From Medical Specialist to Special Forces Officer

CPT Forrester talks about changing his Army career from a medical specialist to becoming a Special Forces Officer (18A).

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I'm Captain Kendrick Forrester, I'm an 18A, Special Forces officer and I'm from Brooklyn, New York.

My path to being an officer started as a medical specialist in the Army. I worked in the hospital. Halfway through my enlistment I realized I really wanted to be a ranger. I really wanted to be SF. So, midway through that I changed, and went OCS and became an infantry officer and later became Special Forces.

What I've learned from being in the Army, enlisted and officer, is just the leadership. I have learned how to work through problems. I have learned how to work in complex environments. The core of leadership is being able to motivate people through, hard times whatever it may be. You get a mission, you accomplish that; you inspire them; you motivate them, you get it done. And that is what leadership is really all about.

So from the day you come in the Army you learn how to do that. And as you move up from a private to a sergeant to a lieutenant to a captain to a general, your entirety is gaining that aspect of what is my mission, how do I motivate people to get it done.

And I'm a bit bias; I will tell you absolutely, being enlisted made me a better officer. I know not everyone can do that, that route. However I think being enlisted and understanding what its like to be a Soldier, understanding what its like to look up to your leadership, gives me that appreciation and it give me the understanding of what I need be as a officer as a leader, cause you can't forget that. And you always remember where you started from and what you want to be and what you aspire to be at the end of the day.

Being an NCO was a great experience. I mean, you're there day-to-day helping to run the Army. As an officer you're there day to day helping to lead the Army to where we need to go. The NCO's make it happen, the officership says, ‘here's the mark where we want to go.'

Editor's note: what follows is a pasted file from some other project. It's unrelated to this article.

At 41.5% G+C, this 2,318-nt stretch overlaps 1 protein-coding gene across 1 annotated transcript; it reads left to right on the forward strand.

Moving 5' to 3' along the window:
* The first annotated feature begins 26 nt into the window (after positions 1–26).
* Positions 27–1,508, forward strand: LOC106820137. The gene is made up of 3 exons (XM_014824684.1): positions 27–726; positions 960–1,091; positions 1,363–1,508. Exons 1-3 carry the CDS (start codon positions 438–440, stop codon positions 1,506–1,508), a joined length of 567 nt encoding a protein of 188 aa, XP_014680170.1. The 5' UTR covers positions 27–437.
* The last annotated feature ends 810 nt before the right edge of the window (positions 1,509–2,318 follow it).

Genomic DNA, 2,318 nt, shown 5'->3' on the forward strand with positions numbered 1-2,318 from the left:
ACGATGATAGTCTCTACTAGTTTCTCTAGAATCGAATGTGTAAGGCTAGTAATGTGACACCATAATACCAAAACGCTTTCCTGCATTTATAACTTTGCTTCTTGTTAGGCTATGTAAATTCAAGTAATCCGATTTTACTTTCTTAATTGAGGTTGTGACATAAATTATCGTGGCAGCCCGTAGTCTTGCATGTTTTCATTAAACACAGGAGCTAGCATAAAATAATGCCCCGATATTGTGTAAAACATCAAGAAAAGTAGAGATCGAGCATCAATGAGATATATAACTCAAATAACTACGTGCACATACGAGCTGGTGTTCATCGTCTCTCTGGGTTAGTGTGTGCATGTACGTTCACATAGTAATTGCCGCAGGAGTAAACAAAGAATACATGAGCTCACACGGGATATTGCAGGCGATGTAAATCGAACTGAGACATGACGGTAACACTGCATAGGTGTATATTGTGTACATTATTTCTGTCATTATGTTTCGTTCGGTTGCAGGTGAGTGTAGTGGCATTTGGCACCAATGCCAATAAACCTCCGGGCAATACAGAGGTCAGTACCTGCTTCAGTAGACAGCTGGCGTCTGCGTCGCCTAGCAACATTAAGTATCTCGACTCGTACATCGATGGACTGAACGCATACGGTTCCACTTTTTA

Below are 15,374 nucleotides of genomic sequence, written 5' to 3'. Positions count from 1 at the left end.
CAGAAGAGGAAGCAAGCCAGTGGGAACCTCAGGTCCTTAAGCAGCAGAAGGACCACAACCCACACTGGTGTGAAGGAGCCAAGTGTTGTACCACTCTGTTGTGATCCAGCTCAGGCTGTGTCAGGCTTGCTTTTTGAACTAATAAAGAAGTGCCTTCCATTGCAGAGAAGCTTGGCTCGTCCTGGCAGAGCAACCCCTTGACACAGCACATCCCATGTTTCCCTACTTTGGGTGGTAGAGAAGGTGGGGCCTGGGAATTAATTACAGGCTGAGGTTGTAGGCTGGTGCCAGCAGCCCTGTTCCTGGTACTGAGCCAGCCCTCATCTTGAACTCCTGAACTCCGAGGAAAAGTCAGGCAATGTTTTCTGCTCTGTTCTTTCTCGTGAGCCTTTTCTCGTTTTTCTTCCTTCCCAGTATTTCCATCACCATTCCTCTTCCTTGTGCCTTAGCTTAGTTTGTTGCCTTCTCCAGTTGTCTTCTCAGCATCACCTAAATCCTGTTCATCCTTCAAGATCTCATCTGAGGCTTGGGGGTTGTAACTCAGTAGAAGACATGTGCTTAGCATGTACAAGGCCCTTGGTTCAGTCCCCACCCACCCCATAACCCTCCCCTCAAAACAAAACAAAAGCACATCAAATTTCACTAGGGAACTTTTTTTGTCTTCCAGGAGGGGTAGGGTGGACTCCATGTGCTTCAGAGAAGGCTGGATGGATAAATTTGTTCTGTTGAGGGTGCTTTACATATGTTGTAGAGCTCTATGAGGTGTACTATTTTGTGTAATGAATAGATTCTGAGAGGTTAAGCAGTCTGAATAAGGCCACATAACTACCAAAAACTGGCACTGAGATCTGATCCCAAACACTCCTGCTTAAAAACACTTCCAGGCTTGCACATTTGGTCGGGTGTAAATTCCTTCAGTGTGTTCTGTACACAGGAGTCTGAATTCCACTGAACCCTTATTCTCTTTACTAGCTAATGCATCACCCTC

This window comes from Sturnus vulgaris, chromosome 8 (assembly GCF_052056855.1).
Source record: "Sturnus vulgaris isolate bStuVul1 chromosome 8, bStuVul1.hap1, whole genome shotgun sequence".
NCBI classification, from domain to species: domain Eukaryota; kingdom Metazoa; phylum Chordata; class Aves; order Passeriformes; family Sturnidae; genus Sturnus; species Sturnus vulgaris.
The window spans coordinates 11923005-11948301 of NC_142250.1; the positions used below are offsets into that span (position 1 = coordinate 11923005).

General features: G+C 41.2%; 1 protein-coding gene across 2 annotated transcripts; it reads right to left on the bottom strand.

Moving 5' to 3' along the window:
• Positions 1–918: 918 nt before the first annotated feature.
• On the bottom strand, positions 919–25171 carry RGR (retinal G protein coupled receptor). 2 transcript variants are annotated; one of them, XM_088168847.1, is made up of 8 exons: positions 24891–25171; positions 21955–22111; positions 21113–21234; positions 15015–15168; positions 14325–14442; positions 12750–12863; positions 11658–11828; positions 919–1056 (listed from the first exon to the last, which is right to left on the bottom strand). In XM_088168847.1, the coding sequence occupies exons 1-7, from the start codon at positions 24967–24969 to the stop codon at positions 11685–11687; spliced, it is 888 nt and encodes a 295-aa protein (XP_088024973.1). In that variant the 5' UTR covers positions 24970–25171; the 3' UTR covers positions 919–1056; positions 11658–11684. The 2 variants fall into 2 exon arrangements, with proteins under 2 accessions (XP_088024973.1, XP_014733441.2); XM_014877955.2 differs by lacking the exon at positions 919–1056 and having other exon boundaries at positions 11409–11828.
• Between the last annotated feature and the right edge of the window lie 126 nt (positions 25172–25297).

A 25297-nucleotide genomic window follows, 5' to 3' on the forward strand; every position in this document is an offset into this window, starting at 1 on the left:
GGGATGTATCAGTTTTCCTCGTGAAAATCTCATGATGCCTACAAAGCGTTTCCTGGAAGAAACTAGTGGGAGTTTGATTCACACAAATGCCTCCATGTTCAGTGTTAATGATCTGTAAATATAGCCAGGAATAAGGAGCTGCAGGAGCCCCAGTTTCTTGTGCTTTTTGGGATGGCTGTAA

What we look for in Special Forces are guys that can look at a problem set, figure it out and be able to get those solutions to those problem sets.

The training does incorporate physical aspects because you never know where you'll be. And a lot of times as a Special Forces Soldier, you'll be in an environment by yourself, independent from anyone else so you have to be physically get through that environment.

However, it's the mental aspect that is really the capstone, the epitome of the Special Forces Soldier. How they adapt to the environment and they continue on with the mission.

Your job is basically somewhere else in another country with another force helping to, either, helping the foreign internal defense, fighting against terrorist cells there or helping the larger Army in the Iraq and Afghanistan fighting against insurgency and anything that crosses the board.

You understand the realism of when you join Special Forces that you're going to spend a little time away from home. When you're out in the environment combat or in another nation, it's just you and 11 other guys on your team. So what you realize is that your life lies in their hands. So that is a bond that is hard to explain to someone who's outside of that. Realistically your life depends on this man to your left and right.

Those are the things that you really can't explain unless you join Special Forces, you'll understand how tight knit that brotherhood is.

Everyday I put my uniform on and it's just kind of you look back and you realize that it's been a great experience. The Army's been a wealth of just great times. There's bad experiences, but the great times far outnumber those. And it's just been a wonderful experience.

My goal in the Army is to continue doing what I'm doing. I love my job and there is a sense of job satisfaction. So as long as I am taking care of the men and accomplishing the mission, that is my goal in the Army.

I'm far more patriotic now than I ever was. And that is just from the experiences of going overseas and seeing other nations.

So, I think at the end of the day what you've gained from the Army is a wealth and lifetime of experiences of how other people live and how great it is to be in the United States, to be an American, what we really stand for.